Sophia Amoruso, who transformed Nasty Gal from an eBay store into a multi-million dollar empire with her own clothing line that was named the fastest growing retailer in 2012. She’s also the author of the New York Times best-seller #GIRLBOSS. Here’s her best piece of business advice to aspiring entrepreneurs who want to start a business: “Don’t give up, don’t take anything personally, and don’t take no for an answer; you never know what you’re going to learn along the way. The people who told me no, were the people that eventually told me yes; so don’t forget it.”

Ian Paget, also known as Logo Geek, Ian designs logos and brand identities for startups and SMEs. He also has over 80,000 Twitter followers and runs a popular social media group where he creates valuable resources for designers. Here’s his best business advice specifically for freelancers: “As a designer, I frequently hear horror stories from new freelancers who’ve had a client that vanishes without making a single payment. Designers who have worked for hours, sometimes weeks, yet received nothing in return. It’s upsetting for them, painful to watch, but easily avoidable. If your freelance client won’t agree to a 50% deposit, they’re not worth working with. To prevent disasters like this, I recommend taking a 50% upfront payment before you even start, then taking the final 50% before any final files are provided. Any client not willing to work this way is unlikely to ever pay and should be avoided. I also strongly advise freelancers to have a written freelance contract, signed by the client, detailing what’s been agreed upon and what will happen in various different circumstances. This will give you ammo should your client be unreasonable, and will also add a level of professionalism and credibility to your service.”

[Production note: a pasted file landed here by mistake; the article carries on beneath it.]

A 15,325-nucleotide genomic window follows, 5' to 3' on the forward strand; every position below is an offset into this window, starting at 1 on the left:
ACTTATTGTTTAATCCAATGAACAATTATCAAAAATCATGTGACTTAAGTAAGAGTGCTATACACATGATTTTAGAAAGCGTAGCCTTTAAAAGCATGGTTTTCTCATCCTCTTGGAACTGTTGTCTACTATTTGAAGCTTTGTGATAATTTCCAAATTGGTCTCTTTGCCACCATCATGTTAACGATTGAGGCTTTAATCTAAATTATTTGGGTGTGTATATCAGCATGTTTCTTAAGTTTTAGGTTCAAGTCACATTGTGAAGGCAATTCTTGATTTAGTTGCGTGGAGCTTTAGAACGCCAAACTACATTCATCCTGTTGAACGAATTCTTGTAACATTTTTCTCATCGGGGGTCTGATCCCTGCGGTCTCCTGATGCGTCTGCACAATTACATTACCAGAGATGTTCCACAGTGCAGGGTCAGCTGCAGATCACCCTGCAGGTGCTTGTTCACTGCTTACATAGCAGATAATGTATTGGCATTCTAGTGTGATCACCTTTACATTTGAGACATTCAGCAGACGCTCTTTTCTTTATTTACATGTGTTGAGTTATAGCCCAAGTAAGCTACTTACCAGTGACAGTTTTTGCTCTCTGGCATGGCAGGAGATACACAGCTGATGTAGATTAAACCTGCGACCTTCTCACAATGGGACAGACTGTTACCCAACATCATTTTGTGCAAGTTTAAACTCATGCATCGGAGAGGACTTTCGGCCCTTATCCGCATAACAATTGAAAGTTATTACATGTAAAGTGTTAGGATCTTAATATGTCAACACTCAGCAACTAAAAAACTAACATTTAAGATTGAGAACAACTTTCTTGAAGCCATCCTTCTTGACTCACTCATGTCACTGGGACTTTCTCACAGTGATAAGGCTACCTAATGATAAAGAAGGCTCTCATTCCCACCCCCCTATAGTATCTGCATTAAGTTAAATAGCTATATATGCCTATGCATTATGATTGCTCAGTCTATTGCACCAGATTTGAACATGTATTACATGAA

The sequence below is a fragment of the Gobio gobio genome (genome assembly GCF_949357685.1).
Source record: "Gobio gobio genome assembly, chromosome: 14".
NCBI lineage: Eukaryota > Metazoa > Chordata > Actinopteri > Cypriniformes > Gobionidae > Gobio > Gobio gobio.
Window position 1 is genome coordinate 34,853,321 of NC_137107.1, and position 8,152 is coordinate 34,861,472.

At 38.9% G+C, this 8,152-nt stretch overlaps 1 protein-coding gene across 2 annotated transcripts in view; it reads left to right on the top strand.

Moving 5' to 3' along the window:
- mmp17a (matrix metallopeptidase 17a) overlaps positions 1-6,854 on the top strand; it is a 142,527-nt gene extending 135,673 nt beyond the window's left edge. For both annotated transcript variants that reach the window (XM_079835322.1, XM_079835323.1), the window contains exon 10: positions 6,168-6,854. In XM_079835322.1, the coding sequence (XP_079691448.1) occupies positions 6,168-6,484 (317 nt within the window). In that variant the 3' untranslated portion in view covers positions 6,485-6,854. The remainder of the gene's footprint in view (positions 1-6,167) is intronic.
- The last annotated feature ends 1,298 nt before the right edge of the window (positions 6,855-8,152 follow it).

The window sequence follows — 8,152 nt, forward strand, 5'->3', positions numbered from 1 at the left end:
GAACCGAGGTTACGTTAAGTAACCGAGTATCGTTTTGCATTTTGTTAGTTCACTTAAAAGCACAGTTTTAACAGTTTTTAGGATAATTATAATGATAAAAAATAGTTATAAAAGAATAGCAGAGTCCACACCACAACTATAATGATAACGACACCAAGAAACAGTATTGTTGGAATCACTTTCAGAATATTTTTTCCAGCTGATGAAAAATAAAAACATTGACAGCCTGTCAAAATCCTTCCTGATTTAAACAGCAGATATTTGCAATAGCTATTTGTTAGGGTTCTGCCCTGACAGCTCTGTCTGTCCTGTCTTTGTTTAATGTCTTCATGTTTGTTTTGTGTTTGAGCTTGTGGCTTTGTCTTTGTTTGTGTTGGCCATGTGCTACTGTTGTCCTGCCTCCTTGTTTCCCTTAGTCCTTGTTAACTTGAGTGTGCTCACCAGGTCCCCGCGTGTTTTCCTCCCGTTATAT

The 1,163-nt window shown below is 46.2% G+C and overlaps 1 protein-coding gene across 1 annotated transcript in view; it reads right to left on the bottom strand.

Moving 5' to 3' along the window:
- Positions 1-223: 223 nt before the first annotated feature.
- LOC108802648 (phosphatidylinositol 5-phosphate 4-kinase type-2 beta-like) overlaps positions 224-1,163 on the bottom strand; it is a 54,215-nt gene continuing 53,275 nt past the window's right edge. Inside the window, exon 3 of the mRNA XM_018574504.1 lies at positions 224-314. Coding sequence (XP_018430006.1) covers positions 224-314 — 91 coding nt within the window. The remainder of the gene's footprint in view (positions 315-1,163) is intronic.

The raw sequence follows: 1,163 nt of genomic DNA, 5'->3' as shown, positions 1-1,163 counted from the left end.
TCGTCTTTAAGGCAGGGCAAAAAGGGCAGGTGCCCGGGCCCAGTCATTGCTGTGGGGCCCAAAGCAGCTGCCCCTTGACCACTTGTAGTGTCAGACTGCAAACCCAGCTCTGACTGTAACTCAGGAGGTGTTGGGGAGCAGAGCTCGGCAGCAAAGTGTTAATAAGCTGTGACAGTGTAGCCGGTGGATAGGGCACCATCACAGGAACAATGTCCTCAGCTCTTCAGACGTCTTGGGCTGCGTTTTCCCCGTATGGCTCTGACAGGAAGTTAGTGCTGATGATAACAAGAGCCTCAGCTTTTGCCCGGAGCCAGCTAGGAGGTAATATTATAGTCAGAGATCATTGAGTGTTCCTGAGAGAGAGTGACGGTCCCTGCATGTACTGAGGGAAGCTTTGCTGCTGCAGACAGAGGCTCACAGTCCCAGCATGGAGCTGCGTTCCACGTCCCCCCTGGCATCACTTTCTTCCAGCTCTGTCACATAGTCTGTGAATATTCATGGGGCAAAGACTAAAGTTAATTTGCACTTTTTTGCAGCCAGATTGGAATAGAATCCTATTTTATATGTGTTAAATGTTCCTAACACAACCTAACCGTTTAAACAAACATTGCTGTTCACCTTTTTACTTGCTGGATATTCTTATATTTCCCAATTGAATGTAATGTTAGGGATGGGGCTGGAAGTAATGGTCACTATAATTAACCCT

Preston Lee, Founder of Millo.co, the premier destination for expert advice from the world’s top freelancers & founders looking to score great work from home jobs. Here’s Preston’s biggest piece of business advice for new entrepreneurs: “First-time entrepreneurs almost always focus too much on non-differentiating work. Work that doesn’t make a difference in their business. Work that definitely doesn’t increase revenue. Without a focus on doing work that makes a difference, your business is just a hobby. A few simple examples: Redesigning your logo or website a dozen times, setting up every social media account possible, trying to stay on top of said social media. And the list goes on. Instead, focus on revenue. Do the tasks that will increase revenue and reduce costs. Without a focus on that, your business is just a hobby